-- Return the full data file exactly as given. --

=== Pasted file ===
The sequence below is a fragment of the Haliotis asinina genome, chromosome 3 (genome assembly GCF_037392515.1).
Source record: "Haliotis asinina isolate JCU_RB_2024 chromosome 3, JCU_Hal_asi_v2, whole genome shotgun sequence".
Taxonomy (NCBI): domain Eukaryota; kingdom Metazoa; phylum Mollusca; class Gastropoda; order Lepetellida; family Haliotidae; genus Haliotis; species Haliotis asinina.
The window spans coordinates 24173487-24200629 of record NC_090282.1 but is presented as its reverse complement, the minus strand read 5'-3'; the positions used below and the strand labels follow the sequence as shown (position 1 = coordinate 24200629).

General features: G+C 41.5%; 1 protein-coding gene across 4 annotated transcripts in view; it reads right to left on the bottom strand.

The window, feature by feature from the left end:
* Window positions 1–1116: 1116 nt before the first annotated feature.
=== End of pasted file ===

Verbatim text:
The sequence below is a fragment of the Haliotis asinina genome, chromosome 3 (genome assembly GCF_037392515.1).
Source record: "Haliotis asinina isolate JCU_RB_2024 chromosome 3, JCU_Hal_asi_v2, whole genome shotgun sequence".
Taxonomy (NCBI): domain Eukaryota; kingdom Metazoa; phylum Mollusca; class Gastropoda; order Lepetellida; family Haliotidae; genus Haliotis; species Haliotis asinina.
The window spans coordinates 24173487-24200629 of record NC_090282.1 but is presented as its reverse complement, the minus strand read 5'-3'; the positions used below and the strand labels follow the sequence as shown (position 1 = coordinate 24200629).

General features: G+C 41.5%; 1 protein-coding gene across 4 annotated transcripts in view; it reads right to left on the bottom strand.

The window, feature by feature from the left end:
* Window positions 1–1116: 1116 nt before the first annotated feature.